Price Gouging Frequently Asked Questions
1. What is Price Gouging?
Florida Statute 501.160 states that during a state of emergency, it is unlawful to rent, sell, lease, offer to rent, sell, or lease essential commodities, dwelling units, or self-storage facilities at an unconscionable price. A price is presumed to be unconscionable if: (1) there is a gross disparity between the price charged during the state of emergency and the average price during the 30 days before the state of emergency or (2) the price grossly exceeds the average price the same or similar commodity was available in the trade area during the 30 days before the declaration of the state of emergency, unless the seller can justify the price by showing increases in its costs or market trends. Examples of necessary commodities for storm events are food, water, ice, gas, lodging and lumber.
2. How do I know if I’m being price gouged?
The law compares the reported price of the commodity or service during the state of emergency to the average price charged over the 30-day period prior to the declared state of emergency. If there is a gross disparity between the prior price and the current charge, it could be considered price gouging.
3. What is covered under the Price Gouging Statute?
The Price Gouging Statute covers lodging and storage facilities and essential commodities necessary for use or consumption as a direct result of the emergency. A “commodity” means any good, service, material, merchandise, supplies, equipment, resources, or other article of commerce, and includes, without limitation, food, water, ice, chemicals, petroleum products, and lumber. Commodities covered under the statute include those rented, sold or offered for rent or sale within the area of the declared state of emergency and necessary for consumption or use as a direct result of the emergency. The law also requires those selling goods and services to possess a business tax receipt. Examples of non-essential items are alcoholic beverages and cigarettes.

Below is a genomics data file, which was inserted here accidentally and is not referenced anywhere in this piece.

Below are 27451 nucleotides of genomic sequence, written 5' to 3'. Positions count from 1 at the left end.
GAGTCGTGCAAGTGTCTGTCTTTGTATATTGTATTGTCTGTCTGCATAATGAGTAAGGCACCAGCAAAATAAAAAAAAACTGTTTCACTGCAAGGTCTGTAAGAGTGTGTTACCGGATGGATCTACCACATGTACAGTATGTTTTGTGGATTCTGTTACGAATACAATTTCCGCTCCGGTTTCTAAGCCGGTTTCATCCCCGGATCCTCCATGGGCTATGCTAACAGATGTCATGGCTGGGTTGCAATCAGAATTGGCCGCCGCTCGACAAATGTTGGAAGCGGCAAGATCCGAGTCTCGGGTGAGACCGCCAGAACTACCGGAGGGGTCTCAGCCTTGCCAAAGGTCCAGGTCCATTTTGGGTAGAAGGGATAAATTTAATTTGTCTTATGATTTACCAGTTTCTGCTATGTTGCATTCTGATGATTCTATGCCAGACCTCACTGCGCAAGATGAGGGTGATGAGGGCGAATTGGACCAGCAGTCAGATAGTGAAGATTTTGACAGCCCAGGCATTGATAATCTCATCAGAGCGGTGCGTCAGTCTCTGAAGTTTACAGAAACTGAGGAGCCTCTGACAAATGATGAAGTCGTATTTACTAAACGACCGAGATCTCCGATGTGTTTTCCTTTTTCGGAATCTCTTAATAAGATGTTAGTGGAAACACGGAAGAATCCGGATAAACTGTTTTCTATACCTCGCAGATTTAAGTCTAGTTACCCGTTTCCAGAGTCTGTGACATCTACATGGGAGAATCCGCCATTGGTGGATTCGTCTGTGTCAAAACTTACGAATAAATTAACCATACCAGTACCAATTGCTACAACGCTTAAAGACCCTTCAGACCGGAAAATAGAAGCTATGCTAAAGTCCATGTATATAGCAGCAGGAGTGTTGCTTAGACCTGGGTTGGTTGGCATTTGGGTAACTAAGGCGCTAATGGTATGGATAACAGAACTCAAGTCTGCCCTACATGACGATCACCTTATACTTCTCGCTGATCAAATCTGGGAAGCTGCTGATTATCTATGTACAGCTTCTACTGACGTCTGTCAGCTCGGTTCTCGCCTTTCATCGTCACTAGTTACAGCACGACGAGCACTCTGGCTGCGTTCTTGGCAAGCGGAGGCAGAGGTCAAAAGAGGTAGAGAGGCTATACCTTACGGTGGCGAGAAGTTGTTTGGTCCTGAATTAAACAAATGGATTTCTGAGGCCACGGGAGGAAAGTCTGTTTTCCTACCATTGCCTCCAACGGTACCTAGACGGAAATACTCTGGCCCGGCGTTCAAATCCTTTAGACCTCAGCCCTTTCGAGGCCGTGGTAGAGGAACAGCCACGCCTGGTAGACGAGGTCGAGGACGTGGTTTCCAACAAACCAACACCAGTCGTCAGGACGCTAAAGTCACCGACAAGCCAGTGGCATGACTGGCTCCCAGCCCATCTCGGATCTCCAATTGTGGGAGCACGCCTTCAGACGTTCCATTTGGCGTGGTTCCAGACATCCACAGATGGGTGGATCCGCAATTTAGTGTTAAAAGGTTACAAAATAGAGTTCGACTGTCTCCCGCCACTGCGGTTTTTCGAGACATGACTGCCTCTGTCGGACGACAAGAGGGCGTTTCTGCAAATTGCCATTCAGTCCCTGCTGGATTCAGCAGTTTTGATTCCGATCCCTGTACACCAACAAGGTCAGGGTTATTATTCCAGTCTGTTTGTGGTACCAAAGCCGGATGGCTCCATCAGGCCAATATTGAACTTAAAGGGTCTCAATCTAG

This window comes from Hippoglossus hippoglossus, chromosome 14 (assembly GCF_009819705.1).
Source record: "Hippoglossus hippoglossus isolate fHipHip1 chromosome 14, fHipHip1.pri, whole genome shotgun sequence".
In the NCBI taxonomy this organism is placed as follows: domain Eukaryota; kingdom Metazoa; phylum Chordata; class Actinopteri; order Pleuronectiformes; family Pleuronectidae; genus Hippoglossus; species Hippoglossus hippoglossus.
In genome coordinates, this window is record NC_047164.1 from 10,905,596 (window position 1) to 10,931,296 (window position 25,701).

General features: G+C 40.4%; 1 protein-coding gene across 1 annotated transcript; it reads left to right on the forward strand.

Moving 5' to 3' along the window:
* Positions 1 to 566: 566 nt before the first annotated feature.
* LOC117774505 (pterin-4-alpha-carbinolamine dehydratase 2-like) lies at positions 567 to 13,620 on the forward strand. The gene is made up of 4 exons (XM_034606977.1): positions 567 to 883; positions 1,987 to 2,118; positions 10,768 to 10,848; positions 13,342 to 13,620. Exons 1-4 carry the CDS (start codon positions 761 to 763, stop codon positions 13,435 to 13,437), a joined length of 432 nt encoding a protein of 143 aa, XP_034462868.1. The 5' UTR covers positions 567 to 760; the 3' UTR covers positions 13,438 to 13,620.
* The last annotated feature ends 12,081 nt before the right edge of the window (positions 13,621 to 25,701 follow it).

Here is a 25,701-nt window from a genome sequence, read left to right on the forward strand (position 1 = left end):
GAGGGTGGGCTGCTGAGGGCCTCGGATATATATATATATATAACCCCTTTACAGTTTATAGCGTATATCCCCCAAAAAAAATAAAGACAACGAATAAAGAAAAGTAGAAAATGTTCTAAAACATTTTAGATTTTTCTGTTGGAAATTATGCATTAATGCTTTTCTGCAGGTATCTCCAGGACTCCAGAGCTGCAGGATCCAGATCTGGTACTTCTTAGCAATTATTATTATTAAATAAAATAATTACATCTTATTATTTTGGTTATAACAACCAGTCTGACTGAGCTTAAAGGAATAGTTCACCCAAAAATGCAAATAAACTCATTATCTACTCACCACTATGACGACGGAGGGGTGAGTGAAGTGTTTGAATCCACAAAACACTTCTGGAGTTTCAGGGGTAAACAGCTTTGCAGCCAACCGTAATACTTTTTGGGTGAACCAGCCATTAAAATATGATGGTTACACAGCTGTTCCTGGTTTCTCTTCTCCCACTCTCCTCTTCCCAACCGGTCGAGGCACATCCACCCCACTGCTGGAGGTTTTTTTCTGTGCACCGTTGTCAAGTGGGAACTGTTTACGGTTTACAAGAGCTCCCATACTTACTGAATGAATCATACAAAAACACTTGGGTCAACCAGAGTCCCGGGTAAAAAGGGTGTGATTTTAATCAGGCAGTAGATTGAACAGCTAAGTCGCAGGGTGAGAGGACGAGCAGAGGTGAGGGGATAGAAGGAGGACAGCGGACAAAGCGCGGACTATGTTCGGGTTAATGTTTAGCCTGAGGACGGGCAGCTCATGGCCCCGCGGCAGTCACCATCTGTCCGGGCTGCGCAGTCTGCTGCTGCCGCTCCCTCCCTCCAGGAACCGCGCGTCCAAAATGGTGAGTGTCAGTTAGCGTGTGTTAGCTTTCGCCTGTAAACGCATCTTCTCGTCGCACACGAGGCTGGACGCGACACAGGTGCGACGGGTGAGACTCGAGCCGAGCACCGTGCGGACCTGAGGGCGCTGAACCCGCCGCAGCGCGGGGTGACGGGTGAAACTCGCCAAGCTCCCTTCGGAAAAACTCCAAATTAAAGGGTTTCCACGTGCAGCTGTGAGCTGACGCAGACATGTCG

4. What evidence do I need to help enforce the Price Gouging Statute?
If you suspect price gouging, obtain as much information as possible in the form of photographs of signs displaying the price, receipts, estimates, reservation numbers and prices, invoices, or bills. Include as much information as possible, including the product name, size or quantity, manufacturer, item number and unit price. For lumber products, note the grade, thickness and quality. If it is gasoline, note the grade of gas and price per gallon. If it is a service such as storage or towing, note the per-mile (or other distance) charge, removal charges, per-day storage charges and other charges such as security, clean up or other “add-ons.” Report this information to the Attorney General’s Price Gouging Hotline at 1-866-966-7226. You may also report violations via the No Scam app or online at:http://myfloridalegal.com or mail documents to the following address:
Office of the Attorney General
The Capitol, PL-01
Tallahassee, FL 32399-1050
Please remember to include your name and contact information, the name and address of the company or individual you suspect of price gouging, a description of why you believe price gouging occurred and any documentation you may have.
5. How can I avoid becoming a victim of price gouging?
Plan ahead. Prepare for a disaster before it happens. Always have the following items on hand:
- Five gallons of drinking water per person in your household
- At least two working flashlights
- A portable radio
- A telephone with a cord – If the electrical power is lost, a cordless telephone will not work
- An ample supply of batteries to power these and other items
- A full tank of propane and charcoal if you have a charcoal grill
- Non-perishable food items
- Formula and diapers, if you have young children in the home
- Any personal protective equipment you may need such as masks, gloves, or hand sanitizer
Although not essential, board games, books and playing cards might be helpful to entertain young children. Additionally, do not forget to make plans to care for any pets.
If government officials recommend evacuation, it would be wise to heed that advice. Mandatory evacuations mean just that. Gas tanks should be filled in advance in case evacuation is advised.
After the danger has passed, obtain estimates for clean-up and repairs in writing from licensed contractors. Check with county or city contractor’s licensing board for recommendations and demand proof of proper licensing and insurance. Don’t allow anyone to bully you or force you into making a quick decision. Never hesitate to call the local law enforcement if necessary.
The Department of Business and Professional Regulation licenses more than 20 types of professions and can be reached via telephone at 850-487-1395 or via the internet at http://www.myflorida.com/dbpr.
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